After I joined Acquia in January, I was given the task of assisting in the port of the Acquia.com/Acquia Network web properties to Drupal 7. Although other people were involved in the process, including Jakub Suchy and his team, there was a lot that needed to be ported. One such item was the Acquia Network Connector module, which links a website to the Acquia Network and passes website data after it validates its keys. On one fateful gardening day, I began the task of porting its existing code to Drupal 7, and I found myself quite impressed with its potential.
The Acquia Network Connector module was designed specifically for users running Acquia Drupal, and only those whose core distributions were unmodified. It wasn’t long before Acquia decided to expand the module’s scope by supporting any Drupal distro or code (contrib or custom). This caused some very impressive features in the Connector to have less value, and to stagnate over time. During the port process, I examined these portions of the code and realized that the Connector could be enhanced by exposing more website information to website owners and to our Support team.
I rebuilt the server side of the Connector on a Drupal 7 site, and then created an accompanying analysis site. I used separate sites because I’ve learned that using the same website/codebase for both the back-end processing system and the user display site was a bad idea. Separating the two makes for a more robust configuration. But how do you synchronize them? Answering this question proved to be nearly as large a task as creating Insight.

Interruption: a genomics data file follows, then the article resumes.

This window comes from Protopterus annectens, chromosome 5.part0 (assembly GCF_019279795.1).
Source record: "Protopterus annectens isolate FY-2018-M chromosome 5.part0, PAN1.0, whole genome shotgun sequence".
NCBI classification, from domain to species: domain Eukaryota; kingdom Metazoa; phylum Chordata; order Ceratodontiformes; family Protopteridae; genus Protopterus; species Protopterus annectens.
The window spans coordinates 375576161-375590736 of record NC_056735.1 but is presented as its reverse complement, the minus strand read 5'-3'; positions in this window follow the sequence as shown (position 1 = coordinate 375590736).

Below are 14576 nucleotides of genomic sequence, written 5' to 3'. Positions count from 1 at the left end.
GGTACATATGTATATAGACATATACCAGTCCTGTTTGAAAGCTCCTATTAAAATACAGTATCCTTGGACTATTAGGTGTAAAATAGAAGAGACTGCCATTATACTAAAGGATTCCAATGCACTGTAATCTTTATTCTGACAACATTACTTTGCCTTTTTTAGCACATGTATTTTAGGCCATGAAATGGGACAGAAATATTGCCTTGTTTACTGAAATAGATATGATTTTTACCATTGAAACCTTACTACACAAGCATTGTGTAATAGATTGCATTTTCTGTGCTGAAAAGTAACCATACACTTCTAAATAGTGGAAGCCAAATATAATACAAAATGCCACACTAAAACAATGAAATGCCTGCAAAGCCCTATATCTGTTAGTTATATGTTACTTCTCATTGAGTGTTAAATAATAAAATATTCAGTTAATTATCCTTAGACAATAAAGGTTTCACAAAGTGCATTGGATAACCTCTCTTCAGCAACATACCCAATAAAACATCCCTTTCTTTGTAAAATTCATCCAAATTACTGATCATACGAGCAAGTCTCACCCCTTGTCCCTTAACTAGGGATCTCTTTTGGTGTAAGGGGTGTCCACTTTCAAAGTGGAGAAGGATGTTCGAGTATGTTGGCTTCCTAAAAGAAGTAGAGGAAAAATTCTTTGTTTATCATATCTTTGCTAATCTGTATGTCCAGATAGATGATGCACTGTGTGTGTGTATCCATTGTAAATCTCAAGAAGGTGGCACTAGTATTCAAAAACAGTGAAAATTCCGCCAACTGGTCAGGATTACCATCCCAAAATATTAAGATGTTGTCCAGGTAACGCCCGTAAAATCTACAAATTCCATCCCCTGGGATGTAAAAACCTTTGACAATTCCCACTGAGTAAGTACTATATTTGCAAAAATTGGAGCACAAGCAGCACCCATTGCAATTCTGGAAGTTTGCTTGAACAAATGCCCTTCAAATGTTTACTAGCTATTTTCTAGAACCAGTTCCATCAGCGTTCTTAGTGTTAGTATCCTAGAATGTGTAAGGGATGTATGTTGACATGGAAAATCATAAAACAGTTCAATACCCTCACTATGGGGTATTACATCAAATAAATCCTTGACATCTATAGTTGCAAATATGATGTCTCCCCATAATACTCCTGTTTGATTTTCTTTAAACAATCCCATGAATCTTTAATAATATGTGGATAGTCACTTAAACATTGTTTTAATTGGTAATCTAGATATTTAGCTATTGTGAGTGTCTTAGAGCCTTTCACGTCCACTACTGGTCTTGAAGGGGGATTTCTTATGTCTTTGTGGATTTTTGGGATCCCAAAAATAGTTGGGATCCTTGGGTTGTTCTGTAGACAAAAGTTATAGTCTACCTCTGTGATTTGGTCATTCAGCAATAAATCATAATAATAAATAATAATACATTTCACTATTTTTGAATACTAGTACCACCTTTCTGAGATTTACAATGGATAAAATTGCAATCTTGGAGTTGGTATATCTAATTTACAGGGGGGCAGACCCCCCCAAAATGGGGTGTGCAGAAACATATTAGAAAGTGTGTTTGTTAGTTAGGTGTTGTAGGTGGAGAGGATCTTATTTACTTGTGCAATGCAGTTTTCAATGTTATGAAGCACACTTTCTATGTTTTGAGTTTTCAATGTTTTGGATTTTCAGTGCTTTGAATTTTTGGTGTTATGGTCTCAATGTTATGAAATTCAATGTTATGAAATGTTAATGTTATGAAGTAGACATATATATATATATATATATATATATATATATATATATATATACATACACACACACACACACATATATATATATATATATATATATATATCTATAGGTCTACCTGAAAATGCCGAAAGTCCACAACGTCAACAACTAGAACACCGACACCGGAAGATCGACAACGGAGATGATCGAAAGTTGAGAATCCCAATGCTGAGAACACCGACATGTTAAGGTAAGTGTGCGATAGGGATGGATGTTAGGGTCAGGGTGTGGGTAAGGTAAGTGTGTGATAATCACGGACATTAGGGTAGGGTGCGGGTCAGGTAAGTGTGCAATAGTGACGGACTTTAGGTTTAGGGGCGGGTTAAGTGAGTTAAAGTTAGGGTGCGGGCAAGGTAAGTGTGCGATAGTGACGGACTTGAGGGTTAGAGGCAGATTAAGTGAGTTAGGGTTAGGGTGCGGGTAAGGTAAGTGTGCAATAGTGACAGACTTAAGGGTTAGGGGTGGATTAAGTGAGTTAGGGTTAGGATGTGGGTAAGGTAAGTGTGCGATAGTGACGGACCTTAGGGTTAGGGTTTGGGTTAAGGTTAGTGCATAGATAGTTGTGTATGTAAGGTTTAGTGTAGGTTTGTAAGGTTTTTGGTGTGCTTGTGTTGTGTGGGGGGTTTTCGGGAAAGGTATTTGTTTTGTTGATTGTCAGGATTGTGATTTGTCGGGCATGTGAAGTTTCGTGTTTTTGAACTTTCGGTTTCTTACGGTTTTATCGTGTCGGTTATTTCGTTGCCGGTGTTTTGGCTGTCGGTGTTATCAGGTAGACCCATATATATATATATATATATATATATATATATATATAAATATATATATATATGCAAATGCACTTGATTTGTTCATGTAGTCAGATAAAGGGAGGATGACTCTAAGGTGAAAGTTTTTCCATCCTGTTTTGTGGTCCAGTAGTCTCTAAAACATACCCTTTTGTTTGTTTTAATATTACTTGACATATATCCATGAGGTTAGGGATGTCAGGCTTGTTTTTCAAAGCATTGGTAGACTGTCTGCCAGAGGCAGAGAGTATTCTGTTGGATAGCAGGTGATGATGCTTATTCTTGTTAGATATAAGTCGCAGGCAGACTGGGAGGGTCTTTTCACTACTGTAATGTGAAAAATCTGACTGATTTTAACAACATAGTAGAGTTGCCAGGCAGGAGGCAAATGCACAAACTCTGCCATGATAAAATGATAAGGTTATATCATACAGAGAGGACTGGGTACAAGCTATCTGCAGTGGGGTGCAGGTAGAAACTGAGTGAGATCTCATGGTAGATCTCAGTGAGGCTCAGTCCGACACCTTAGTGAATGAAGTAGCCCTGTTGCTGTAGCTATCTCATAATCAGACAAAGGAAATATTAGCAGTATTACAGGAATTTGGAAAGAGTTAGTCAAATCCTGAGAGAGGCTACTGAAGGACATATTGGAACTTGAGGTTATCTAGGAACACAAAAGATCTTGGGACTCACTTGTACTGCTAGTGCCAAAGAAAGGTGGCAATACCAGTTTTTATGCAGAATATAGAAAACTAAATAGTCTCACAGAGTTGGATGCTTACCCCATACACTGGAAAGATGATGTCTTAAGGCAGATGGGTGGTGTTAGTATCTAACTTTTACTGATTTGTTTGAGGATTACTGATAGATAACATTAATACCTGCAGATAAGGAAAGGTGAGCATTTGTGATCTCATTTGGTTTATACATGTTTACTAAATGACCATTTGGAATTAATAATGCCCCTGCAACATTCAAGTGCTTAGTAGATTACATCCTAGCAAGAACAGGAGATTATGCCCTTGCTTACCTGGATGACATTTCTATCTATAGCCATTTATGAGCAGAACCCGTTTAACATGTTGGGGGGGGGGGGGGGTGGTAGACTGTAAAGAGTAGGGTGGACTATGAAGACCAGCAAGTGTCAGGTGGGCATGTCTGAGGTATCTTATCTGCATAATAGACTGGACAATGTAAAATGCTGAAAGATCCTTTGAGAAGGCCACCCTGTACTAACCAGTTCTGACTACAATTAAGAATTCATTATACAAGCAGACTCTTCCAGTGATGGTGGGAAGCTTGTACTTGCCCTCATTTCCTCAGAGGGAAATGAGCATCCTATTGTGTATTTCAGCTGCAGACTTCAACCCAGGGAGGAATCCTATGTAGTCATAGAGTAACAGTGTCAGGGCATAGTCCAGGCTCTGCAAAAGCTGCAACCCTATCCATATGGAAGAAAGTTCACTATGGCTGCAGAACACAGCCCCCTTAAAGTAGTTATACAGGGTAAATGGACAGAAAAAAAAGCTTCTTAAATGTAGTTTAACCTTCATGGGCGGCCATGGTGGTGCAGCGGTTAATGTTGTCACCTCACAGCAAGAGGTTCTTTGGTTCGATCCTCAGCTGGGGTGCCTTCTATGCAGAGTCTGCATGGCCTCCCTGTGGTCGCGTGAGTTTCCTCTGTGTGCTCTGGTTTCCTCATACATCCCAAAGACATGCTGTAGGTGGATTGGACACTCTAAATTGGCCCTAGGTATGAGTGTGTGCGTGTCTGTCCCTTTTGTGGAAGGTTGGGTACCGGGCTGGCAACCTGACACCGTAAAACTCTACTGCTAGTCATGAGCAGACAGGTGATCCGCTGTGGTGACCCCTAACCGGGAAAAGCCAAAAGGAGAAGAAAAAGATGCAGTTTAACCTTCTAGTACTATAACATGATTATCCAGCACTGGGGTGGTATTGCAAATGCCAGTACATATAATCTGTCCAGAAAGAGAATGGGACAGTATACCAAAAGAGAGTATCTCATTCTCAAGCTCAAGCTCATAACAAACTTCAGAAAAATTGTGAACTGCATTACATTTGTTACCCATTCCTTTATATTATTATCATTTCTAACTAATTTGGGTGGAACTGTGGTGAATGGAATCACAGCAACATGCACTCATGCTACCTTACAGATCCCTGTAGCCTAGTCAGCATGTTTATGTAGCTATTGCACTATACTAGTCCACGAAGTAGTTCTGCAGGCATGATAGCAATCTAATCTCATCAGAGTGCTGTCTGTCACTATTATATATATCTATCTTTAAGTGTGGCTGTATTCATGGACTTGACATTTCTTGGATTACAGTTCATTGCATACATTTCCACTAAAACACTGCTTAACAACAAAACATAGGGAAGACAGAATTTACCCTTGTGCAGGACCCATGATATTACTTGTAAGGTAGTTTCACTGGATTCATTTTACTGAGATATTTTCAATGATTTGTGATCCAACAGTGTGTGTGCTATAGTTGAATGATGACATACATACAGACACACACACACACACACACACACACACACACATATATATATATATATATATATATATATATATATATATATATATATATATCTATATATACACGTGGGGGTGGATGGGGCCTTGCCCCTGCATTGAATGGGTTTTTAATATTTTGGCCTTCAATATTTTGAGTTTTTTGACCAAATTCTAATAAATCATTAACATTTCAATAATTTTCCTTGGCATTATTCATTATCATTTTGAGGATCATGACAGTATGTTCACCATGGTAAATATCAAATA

The biggest problem was that the implemented architecture involved no fewer than 7 different websites! Websites running Drupal 5, Drupal 6, and Drupal 7 all needed up-to-date information on customer accounts, roles, access, and products. Oh... and they needed a single-sign-on between them all. After I looked at it, and I talked to the other big brains at Acquia, I decided on a mixture of the Services module and Bakery. We also created the Services Client module, which is an arbitrary client to services that can be used to synchronize data between sites. I won’t use this post to get into the nitty-gritty, but I think that this architecture can be used to power interconnected systems and sites in most enterprise environments.
Using the new architecture, when content is updated on one site (for example, a user’s Acquia Network subscription), the changes are sent to other sites by passing them through a master data warehousing site. Because each site has a full, local copy of the data they need, the system doesn’t have a dependency on any other particular site.
At the same time (caffeine is helpful for multitasking) that I was making incremental progress on this enterprise data management setup, I was working on the Acquia Connector. The key was a system of passing a larger dataset between the connector and the server. Ultimately, I was able to have the connector pass a large amount of data from a client site back to our servers, including hashes of all of the site’s modules and files. We then parse and store the data, which is used by the Insight engine to rate sites, and provide recommendations for website administrators.